The Mystery of Words/Part 1/Chapter 1

The Mystery of Words  (1924)  by Ralcy Husted Bell
Part I, Chapter I

The Mystery of Words

I

Beginnings and Ends

Beginnings and ends are provisional conceptions. They enable us to study the changes of growth and decay between the two hypothetical extremes. We follow an endless chain of events in one direction. Having gone as far as we can go, we think of the just-beyond as a beginning. We follow as far as we can in an opposite direction, and that we call the end. But the terms beginning and end properly apply only to phases. Thus we may think of events as an endless chain having neither beginning nor end, since the beginning of one phase (or festoon of phases) links up with the end of another.

Philosophy can not deal with the origin of language as a simple phase since at this point roots in linguistics the science has many divergent roots leading to biology, physiology, comparative anatomy, the gregarious instincts, anthropology, and the basic principles of psychology. But philosophy may deal with the origin of the parts of speech, or other factors of a tongue, as a relatively simple phase of an equally complex phenomenon.

Mystery, nevertheless, veils the origin of words even from the philosopher. He may study the phenomenon of their origin; but thus far he has not succeeded in explaining it to the satisfaction of his own mind. The faculty of speech seems to be inexplicable. How words came about, and just what they were at first, no man knows. Yet all men know that countless earlier forms have perished utterly, leaving no appreciable trace behind them.

The development of speech must have been inconceivably slow. Man did not become human at a bound, but by one of the slowest of processes. When the human stage was reached, progress in certain directions was far more rapid, relatively, than that along any similar line in the prehuman stage. Still, there is no reason to suppose that speech far outstripped the other evolutionary phenomena active in primitive mankind.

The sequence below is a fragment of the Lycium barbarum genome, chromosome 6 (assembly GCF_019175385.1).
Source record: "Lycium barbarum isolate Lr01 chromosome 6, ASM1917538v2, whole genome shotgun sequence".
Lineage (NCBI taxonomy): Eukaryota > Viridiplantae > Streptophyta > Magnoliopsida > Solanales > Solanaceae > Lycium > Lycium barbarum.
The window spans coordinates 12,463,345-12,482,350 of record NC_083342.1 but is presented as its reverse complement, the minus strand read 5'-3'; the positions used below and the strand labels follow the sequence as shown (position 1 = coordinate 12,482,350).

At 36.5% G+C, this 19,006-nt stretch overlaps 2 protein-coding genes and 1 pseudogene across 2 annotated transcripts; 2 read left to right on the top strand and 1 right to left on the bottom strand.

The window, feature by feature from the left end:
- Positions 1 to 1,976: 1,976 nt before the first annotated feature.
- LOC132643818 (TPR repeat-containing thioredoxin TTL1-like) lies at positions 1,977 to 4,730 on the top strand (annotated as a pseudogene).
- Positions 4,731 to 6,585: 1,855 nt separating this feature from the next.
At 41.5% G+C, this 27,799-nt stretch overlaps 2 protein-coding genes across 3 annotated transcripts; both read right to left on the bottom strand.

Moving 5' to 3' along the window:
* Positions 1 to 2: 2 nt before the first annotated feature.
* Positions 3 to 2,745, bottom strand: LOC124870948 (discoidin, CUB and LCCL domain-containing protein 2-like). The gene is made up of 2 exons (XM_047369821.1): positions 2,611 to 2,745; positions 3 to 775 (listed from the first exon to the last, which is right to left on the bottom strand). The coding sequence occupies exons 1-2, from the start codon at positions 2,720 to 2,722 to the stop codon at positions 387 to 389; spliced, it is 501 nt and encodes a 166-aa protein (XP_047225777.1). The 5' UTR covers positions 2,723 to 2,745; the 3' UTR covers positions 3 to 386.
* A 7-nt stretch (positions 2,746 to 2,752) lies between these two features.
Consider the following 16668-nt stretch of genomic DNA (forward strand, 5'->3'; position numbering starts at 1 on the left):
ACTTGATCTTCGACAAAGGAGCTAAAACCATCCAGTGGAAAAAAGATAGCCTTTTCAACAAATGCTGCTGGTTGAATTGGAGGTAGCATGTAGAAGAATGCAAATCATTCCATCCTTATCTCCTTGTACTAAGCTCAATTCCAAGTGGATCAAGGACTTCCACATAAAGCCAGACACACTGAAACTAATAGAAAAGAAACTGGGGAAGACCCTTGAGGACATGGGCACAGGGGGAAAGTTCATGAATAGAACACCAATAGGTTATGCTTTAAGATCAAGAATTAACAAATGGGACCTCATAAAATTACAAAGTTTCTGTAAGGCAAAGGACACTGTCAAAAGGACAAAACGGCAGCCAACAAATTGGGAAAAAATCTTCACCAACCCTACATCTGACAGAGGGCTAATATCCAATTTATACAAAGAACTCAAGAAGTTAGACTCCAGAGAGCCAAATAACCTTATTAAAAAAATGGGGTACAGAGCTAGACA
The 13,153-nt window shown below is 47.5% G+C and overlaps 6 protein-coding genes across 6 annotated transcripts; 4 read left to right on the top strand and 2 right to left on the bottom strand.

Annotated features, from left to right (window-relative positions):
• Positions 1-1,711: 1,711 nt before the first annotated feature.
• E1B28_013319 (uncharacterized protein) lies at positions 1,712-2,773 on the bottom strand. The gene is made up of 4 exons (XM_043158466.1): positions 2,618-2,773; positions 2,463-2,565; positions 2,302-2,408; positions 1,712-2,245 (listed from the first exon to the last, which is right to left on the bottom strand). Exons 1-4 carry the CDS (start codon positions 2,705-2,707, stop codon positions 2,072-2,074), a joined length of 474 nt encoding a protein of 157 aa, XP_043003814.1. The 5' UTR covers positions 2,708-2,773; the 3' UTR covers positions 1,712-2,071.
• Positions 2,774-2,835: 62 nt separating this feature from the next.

Somehow, capability follows need in all the organized complexes of life. Fulfillment and desire are twin links in the chain of higher development, As the more advanced stages are reached, the energy of growth and the facility of unfolding seem to be released more readily through conscious than through subconscious effort. Aspiration may be the spiritual aspect of this general law of life as it arises from subliminal depths to the heights of consciousness, so to speak.

The humanity within us appears to be a synthesis of nature and art. Therefore, in a sense and to a degree, the nobler nature of man is self-created. Through this synthesis we catch the few glimpses of ourselves, just as we see something of our own earth in a ray of light from the sun. Art, of course, is natural but it is not nature. A poem is more than words, however skilfully combined: soil, air, moisture, and light are the least of a garden rose. Nature gives capability; art implies skill; science supplies knowledge; and the synthesis of nature and art implies a mysterious x. Consciousness is inherited; capability also is transmitted through generation; skill and knowledge must be acquired through the power of will; but x remains x.

The mystery of words lies in the faculty of speech; the secret of their origin is physiologic and psychic. That is to say, word-making is a mental process effected through physiological means not only, but a process inherent in physical function. Nevertheless, words are born of the mind as truly as children are born of the womb—with this difference: words never are separated from the mind, since they can not exist alone. The finest word in the world if uttered by an idiot has no meaning and therefore no being; it conveys nothing from one idiot to another. It may be pronounced perfectly, clearly written or plainly printed, yet it can not exist as a word apart from mind. If the absolute exists, it may be found in the subjectivity of words.

One of the early stages of speech passed through man’s desire to communicate with his fellows. It hardly had satisfied this purpose when it aspired, as it were, to a higher: that of aiding thought. In a parallel manner, writing arose above the level of the communicating of ideas to the function of better thinking. And here it is interesting to note that as writing (and printing) becomes more general the gestural element of language becomes more restricted.

Early in the history of language, signs and sounds co-operated to increase the effectiveness of both. The organs of speech aided by others, especially those of sight and hearing, developed. Words were invented. Simple speech developed into complicated language; and language assumed the important rôle of clarifying the understanding. Yet language never was adequate to thought, or its matrix—perhaps never will be, surely not as long as language is vivified by the spirit of progress; but words came to be the indispensable tools with which the soul must work out its destiny. What the hand was to the brain, the tongue is to the mind. Thus humanity found one of its authentic gods in itself. In that discovery lies the chief hope of the race.